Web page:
Intestinal helminths in Iberian wolves (Canis lupus signatus) from Northwest Spain

Sara Muñoz1, Pedro Luis Ramos2, Elena Carretón3, Alicia Diosdado1, Javier González-Miguel4, Fernando Simón1, Rodrigo Morchón1, *
1 Laboratory of Parasitology, Group of Animal and Human Dirofilariosis, Faculty of Pharmacy, University of Salamanca, 37007 Salamanca, Spain
2 Technical Direction, Sierra de la Culebra Regional Reserve, Council of Environment, Junta de Castilla y León, 49071 Zamora, Spain
3 Research Institute of Biomedical and Health Sciences (IUIBS), University of Las Palmas de Gran Canaria, 35001 Las Palmas de Gran Canaria, Spain
4 Instituto de Recursos Naturales y Agrobiología de Salamanca (IRNASA-CSIC), 37008 Salamanca, Spain

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© 2018 Muñoz et al.

open-access license: This is an open access article distributed under the terms of the Creative Commons Attribution 4.0 International Public License (CC-BY 4.0), a copy of which is available at: This license permits unrestricted use, distribution, and reproduction in any medium, provided the original author and source are credited.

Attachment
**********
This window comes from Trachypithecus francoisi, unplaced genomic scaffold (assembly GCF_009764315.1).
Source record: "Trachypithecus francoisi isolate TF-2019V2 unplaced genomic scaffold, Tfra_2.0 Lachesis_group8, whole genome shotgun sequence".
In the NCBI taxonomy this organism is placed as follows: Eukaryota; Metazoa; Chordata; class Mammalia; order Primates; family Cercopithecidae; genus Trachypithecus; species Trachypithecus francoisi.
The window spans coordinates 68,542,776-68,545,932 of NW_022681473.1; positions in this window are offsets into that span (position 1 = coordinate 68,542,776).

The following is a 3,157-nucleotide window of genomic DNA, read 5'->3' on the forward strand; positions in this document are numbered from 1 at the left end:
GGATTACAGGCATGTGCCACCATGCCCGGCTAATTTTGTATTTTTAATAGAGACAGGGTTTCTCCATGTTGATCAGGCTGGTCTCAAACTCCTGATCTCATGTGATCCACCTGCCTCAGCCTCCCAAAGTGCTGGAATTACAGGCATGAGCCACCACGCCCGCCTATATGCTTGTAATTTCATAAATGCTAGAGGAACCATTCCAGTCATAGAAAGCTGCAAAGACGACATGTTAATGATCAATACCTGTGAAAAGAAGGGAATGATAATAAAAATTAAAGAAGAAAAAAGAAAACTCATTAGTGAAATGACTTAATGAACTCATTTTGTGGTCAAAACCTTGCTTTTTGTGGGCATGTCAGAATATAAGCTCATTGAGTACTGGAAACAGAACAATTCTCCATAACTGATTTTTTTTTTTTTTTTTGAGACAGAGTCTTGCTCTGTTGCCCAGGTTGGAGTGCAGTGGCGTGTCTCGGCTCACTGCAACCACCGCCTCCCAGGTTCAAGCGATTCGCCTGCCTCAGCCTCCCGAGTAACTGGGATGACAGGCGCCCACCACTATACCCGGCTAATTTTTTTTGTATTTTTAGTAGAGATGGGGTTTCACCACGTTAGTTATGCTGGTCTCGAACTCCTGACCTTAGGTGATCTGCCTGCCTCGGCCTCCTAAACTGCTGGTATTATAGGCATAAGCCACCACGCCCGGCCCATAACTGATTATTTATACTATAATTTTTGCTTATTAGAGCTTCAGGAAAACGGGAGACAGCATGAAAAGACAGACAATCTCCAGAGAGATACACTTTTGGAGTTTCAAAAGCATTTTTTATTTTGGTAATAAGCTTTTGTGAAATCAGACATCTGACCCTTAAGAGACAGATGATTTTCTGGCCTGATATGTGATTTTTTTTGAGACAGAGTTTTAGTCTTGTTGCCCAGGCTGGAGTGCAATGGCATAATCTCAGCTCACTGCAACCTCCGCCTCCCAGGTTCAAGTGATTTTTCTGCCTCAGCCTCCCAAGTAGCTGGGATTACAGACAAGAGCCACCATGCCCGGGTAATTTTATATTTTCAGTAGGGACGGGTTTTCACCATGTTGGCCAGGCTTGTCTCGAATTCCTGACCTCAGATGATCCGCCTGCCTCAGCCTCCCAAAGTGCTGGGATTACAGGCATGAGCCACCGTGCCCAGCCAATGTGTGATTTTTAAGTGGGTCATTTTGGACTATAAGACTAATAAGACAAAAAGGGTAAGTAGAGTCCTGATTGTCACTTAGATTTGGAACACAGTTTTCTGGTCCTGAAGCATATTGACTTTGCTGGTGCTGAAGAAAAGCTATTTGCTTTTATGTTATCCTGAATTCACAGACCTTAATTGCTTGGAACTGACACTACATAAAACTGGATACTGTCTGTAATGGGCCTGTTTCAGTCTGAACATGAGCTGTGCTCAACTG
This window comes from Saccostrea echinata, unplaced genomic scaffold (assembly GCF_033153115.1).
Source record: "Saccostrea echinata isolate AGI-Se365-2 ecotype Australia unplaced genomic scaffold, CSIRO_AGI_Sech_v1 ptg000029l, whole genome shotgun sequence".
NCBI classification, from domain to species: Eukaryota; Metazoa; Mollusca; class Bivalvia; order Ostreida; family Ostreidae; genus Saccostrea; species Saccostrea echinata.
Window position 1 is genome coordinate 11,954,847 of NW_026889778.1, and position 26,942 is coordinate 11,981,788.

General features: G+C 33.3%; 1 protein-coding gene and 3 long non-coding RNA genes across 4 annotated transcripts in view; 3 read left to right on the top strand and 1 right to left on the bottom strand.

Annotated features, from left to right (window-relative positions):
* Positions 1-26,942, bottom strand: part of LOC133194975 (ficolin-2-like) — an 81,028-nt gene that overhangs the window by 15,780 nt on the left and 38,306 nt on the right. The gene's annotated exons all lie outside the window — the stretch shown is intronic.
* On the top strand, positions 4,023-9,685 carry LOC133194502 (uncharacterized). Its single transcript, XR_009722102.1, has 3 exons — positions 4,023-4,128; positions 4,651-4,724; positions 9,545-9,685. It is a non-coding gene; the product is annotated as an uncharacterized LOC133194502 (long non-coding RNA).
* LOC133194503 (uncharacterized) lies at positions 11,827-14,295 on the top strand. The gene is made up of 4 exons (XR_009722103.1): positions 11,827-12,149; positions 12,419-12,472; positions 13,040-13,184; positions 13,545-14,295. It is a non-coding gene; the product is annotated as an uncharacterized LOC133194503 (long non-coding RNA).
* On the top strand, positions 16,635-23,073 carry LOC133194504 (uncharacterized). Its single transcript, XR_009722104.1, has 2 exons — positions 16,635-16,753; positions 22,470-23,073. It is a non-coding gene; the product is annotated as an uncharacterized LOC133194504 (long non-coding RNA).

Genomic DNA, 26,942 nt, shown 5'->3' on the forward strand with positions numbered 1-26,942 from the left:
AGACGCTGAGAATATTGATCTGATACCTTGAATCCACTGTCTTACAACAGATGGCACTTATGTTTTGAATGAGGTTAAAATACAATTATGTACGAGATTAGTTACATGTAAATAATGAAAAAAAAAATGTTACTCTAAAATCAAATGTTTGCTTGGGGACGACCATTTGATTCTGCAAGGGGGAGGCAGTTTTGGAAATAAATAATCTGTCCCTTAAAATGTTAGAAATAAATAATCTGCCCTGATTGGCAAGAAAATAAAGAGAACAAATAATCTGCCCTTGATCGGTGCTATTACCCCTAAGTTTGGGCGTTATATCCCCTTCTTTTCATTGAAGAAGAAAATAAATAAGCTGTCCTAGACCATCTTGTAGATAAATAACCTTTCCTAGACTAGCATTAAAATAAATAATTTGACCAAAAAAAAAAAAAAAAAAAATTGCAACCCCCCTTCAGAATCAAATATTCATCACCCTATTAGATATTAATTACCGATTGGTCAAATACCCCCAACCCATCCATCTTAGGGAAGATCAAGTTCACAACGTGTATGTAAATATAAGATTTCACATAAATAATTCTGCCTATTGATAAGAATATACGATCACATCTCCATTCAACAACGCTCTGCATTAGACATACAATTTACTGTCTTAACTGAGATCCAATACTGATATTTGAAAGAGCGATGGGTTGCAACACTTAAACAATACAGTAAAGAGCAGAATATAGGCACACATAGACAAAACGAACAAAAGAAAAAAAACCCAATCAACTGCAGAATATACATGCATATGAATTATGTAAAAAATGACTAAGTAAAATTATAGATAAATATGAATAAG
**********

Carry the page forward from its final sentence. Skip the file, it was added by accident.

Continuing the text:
* Address correspondence to the author at the Laboratory of Parasitology, Group of Animal and Human Dirofilariosis, Faculty of Pharmacy, University of Salamanca, 37007 Salamanca, Spain; E-mail:



We present a study about helminth parasites in wolf (Canis lupus signatus) from Sierra de la Culebra, a protected area in the Northwest of Spain, where is the largest population of wolves of the Spanish territory and one of the largest in Western Europe.

Materials and Methods:

To this aim, 93 fecal samples were collected during May and June of 2013 using 33% zinc sulphate flotation technique and classified based on their morphology, color, structure and size.


Parasites were present in 66.67% of the samples and classified as Eucoleus aerophilus (50.54%), Strongyloides sp. (27%), Ancylostomidae gen. sp. (19.35%), Toxocara Canis (10.75%), Taeniidae gen. sp. (9.68%), Trichuris vulpis (9.68%) and Toxascaris leonina (2.15%). Their distributions were very heterogeneous with the highest prevalence being in Northwest Spain. These differences found can be attributed to local environmental factors (ambient temperature, humidity) as well as animal feeding and social behavior.


A wide helminthofauna is observed in the studied wolves, similar to other studies carried out in Europe (Estonia, Finland, Italy, Latvia, Poland, Portugal, Spain and Sweden). In addition, this study constitutes the first description of the presence of Strongyloides sp. in Iberian wolf in Spain.

Keywords: Canis lupus signatus, Intestinal helminths, Prevalence, Spain, Wolves, Helmintho fauna.